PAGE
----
The official UFA count is six with Samuelsson, Sturm, Garrison, Scott Clemmensen, Krys Barch and John Madden all up for evaluation. You can make the argument that Madden, Barch, and Sturm are at replacement level and were essentially kept on the team for depth last season. However, the Panthers were forced to tap their AHL affiliate in San Antonio at an alarming frequency which means Madden and/or Barch might be cost-effective solutions for NHL depth.
If the Panthers really want to bring their prospects along, they will need to clear a path for Huberdeau, and for Markstrom which means Clemmensen might as well explore his options. The same could be true for vintage sniper Samuelsson, who provided clutch scoring down the stretch. The Panthers really are not in a place where they should pay to keep their UFAs, making Samuelsson a casualty to not only the numbers game, but also to progress. Not only would Huberdeau be fighting for his spot, other youngsters like Drew Shore, Michael Repik, or essentially whoever proves themselves in training camp could vie for a scoring role.
Samuelsson, and other veterans, are simply ancillary parts to this team’s core. Young players could replace them but, for the most part, similar players are locked in for years. Barring a trade, Upshall, Bergenheim, Jovanovski and Kopecky are signed through 2015 while Goc and Mike Weaver are expected to stay on through 2014. Now is the time to supplement those players with more skill and youth. An infusion of high-end talent, similar to when Patrick Kane and Jonathan Toews debuted in Chicago, will help this team elevate their game to new levels. It should also, however, create growing pains and turbulence.
Part of the reason the Panthers won the division was their 18 overtime losses, which gave them two more points than rival Washington Capitals. The Caps managed to win four more games in regulation but couldn’t keep the games as close in order to pad their point totals. In addition, 42 of the team’s 82 regular season contests were decided by one goal, making their playoff berth and first ever division title a somewhat lucky feat. Not to take anything away from what Dineen, Tallon, assistant GM Mike Santos and the rest of the organization accomplished, but the Panthers would be hard pressed to repeat such variance next season.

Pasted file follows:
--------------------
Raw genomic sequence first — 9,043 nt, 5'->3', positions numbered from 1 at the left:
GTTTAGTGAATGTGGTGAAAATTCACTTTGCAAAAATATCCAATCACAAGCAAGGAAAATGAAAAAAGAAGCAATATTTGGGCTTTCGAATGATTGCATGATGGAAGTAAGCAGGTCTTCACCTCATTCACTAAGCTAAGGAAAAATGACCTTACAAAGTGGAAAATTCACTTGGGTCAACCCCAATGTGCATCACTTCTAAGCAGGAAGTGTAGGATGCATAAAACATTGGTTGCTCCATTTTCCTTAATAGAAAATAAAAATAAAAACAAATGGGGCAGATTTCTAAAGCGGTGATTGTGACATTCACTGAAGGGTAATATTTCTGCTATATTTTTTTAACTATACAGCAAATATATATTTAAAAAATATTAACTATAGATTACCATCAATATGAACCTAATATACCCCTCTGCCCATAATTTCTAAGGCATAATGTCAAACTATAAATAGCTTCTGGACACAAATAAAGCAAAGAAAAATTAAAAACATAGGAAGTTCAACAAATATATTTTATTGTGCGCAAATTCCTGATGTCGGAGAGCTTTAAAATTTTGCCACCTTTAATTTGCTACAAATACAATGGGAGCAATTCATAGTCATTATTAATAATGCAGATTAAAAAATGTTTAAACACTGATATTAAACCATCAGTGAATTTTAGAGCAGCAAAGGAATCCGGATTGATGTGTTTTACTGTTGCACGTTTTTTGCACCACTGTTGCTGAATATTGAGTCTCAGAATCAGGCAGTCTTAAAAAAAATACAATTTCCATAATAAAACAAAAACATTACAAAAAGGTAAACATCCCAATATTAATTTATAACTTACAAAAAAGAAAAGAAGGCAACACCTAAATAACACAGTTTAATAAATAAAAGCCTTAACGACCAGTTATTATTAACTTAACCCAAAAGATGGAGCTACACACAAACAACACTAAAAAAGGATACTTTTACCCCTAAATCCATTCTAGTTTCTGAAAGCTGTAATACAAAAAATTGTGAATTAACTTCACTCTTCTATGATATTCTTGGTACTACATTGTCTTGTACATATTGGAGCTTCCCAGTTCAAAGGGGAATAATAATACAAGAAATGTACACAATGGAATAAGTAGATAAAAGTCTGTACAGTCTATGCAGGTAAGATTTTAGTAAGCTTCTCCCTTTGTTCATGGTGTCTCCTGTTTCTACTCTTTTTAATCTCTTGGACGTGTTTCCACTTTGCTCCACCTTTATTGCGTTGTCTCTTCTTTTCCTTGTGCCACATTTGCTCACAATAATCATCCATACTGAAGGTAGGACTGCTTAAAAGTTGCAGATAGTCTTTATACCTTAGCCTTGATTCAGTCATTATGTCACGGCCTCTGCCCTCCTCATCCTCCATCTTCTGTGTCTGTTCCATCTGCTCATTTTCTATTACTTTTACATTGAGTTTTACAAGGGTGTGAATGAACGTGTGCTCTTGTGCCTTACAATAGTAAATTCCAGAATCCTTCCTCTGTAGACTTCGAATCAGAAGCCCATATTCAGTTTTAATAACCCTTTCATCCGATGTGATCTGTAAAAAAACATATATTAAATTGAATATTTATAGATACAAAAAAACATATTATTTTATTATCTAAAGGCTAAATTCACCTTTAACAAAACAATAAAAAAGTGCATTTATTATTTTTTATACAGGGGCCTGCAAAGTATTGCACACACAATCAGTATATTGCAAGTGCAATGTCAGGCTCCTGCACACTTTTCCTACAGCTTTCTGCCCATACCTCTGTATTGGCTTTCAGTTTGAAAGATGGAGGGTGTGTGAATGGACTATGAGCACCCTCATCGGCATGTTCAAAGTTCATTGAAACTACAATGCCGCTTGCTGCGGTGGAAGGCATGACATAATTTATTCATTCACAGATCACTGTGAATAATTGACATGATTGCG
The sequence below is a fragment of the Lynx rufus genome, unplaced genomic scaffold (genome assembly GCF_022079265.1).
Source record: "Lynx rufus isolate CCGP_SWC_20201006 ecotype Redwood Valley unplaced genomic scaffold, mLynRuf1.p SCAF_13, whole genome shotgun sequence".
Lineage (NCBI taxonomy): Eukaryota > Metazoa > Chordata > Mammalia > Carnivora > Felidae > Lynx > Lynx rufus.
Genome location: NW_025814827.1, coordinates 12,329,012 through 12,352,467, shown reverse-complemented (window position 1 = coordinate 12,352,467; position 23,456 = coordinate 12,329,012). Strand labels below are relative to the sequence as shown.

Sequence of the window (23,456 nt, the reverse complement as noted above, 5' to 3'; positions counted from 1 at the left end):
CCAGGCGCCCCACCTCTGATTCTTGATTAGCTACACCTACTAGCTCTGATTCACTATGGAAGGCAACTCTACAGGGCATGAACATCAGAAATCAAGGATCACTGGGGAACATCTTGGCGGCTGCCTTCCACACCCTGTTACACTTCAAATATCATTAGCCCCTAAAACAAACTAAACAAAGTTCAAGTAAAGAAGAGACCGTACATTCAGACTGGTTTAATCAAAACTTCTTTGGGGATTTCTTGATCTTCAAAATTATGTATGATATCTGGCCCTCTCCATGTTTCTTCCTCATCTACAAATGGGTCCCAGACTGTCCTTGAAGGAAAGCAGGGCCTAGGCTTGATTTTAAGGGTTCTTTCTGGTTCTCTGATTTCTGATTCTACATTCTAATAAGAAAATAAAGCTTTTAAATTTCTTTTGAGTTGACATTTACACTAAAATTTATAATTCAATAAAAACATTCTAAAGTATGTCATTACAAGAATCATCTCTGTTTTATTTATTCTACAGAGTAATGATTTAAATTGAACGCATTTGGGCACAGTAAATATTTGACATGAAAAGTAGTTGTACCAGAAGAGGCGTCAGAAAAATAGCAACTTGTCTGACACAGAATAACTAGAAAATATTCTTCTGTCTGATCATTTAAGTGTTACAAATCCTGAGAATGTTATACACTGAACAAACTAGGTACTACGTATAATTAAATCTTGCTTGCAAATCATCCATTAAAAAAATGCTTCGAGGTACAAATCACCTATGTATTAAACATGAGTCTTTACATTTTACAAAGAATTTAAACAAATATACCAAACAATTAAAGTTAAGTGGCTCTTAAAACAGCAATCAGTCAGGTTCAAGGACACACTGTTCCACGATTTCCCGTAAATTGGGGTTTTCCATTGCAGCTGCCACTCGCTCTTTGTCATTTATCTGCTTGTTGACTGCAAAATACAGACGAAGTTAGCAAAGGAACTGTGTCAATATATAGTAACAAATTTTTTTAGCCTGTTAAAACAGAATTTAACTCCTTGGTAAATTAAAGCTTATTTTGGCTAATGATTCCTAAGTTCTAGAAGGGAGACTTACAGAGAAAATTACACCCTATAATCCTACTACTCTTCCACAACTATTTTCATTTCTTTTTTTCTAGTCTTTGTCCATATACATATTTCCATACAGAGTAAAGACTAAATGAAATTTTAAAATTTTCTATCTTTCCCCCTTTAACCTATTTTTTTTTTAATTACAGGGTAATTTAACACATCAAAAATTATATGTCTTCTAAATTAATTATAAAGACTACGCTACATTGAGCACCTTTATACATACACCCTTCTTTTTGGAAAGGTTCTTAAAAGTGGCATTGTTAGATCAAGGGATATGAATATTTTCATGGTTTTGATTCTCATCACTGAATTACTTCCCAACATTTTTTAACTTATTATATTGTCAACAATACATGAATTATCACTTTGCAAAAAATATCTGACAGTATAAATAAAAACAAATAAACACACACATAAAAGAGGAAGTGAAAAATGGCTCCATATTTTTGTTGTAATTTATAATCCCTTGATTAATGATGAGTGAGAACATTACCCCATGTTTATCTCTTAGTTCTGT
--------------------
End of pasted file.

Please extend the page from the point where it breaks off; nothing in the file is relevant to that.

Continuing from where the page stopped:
Then again, the Panthers deserved a bit of luck after narrowly missing out on the playoffs season after season. Back in 2008-2009, then-GM Randy Sexton argued that the Panthers would have made the playoffs had shootout wins and regulation wins been weighed separately. And, coincidentally, that same rule almost kept his team out of the playoffs this season as they finished five points above the ninth-seed Buffalo Sabres, who tied the Cats in Regulation-Overtime Wins or ROW. A little bit of luck, and some variance, carried this rag-tag bunch into the playoffs but at no point should they abandon the original blueprint. Building this team should rely on drafting and targeting character players who will seamlessly fit in. Campbell, Weiss, Jovanovski and a few others clearly fit in but the Panthers will need more to truly contend.
Are the Panthers ahead of schedule? Of course they are. But their current success should be a further testament to the talents of Tallon and the good hands this organization currently rests in. Moreover, there is no reason to abandon the blueprint used in Chicago– building a new core through the draft while surrounding those players with reliable veterans. Had Tallon abandoned the blue print after his first taste of success, the Blackhawks would not have signed Marian Hossa. Even scarier, they may have kept James Wisniewski as their top offensive defender instead of handing the reigns to Brent Seabrook and Duncan Keith. Tallon continues to evaluate, and reevaluate, his club in order to find the right fit and manage his assets more efficiently.
This team, as currently built, remains flawed. But in a few years, they should be infused with more skilled players who, in turn, would bring added character, and, most importantly determination. Should all of these pieces fit together, there is no reason to think the Panthers can’t become Stanley Cup contenders in a few years. Having said that, for now, the blueprint should remain firmly in place with Tallon looking to upgrade every facet of the club.